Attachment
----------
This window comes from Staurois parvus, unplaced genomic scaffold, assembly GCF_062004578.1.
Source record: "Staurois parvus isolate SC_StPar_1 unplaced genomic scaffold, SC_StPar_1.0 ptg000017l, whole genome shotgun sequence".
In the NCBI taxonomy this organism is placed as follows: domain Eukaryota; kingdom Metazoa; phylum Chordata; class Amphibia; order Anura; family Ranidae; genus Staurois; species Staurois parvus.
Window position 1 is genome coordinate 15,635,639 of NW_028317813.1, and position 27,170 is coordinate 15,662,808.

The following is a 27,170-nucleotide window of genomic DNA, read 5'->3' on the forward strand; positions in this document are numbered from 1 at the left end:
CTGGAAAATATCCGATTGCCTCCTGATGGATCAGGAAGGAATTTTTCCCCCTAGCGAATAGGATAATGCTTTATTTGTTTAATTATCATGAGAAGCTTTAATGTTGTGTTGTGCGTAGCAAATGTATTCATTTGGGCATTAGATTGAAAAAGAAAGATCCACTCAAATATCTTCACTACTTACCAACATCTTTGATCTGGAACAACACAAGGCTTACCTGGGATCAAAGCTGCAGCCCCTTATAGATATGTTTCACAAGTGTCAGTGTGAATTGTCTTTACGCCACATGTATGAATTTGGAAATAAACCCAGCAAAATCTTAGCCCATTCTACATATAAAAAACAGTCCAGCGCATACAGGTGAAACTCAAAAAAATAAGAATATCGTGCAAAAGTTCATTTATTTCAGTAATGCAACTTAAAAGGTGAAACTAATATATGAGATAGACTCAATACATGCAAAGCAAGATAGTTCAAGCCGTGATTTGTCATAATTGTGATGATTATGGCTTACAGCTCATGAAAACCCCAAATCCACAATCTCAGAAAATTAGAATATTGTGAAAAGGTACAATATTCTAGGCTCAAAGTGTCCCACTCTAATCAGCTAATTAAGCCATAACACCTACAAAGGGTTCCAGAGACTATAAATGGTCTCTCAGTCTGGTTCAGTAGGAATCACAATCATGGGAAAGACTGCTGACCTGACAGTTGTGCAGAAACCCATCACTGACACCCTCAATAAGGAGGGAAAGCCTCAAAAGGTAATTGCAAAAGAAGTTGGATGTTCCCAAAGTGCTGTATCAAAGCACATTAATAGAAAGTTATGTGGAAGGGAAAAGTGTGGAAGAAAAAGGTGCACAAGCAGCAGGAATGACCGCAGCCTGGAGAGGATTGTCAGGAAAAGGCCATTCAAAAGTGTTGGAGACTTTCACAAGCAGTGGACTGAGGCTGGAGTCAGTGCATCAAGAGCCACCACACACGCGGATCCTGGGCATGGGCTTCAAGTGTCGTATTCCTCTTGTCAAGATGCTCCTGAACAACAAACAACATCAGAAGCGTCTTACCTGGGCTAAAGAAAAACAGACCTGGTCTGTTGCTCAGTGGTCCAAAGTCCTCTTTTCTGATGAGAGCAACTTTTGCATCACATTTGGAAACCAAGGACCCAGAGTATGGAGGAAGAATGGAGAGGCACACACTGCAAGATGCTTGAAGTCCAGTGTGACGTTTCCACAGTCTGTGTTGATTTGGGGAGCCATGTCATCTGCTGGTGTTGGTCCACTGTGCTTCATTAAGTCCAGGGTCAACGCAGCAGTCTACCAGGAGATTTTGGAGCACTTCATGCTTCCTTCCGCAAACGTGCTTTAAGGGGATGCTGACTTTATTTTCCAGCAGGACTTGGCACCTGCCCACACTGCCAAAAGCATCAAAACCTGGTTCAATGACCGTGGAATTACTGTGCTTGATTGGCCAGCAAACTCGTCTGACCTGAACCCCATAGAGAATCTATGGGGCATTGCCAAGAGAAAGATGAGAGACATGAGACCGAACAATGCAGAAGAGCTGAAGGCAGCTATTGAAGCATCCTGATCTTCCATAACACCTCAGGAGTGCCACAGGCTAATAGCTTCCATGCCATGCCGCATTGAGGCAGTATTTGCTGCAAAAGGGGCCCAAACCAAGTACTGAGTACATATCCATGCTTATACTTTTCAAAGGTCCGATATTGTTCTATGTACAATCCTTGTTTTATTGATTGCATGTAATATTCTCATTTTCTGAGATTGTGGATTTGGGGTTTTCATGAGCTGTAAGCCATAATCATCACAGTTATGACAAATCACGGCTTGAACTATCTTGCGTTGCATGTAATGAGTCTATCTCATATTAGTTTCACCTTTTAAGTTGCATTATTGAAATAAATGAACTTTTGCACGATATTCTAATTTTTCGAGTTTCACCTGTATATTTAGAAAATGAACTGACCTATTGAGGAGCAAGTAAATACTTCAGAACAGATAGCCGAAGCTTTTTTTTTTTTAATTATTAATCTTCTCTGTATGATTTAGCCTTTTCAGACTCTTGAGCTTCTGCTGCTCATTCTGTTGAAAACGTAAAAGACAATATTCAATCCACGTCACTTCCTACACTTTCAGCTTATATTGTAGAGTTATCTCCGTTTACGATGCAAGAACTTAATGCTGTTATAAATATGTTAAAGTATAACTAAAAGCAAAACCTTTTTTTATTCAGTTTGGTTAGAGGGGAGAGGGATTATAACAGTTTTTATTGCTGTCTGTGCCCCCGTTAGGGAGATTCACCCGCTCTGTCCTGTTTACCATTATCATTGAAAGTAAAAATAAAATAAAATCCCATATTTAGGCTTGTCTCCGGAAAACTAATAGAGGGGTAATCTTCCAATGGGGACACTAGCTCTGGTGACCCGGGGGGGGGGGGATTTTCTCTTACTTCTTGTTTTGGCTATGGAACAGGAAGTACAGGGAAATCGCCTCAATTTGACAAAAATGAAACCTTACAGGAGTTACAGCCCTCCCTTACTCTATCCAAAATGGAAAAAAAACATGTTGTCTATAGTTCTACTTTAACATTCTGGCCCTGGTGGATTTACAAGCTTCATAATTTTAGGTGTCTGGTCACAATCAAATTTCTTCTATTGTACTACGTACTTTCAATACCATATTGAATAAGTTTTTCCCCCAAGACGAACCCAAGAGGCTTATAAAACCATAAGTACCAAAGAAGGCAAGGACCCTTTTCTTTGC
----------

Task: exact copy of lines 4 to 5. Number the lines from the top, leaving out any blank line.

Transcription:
Window position 1 is genome coordinate 15,635,639 of NW_028317813.1, and position 27,170 is coordinate 15,662,808.

The following is a 27,170-nucleotide window of genomic DNA, read 5'->3' on the forward strand; positions in this document are numbered from 1 at the left end: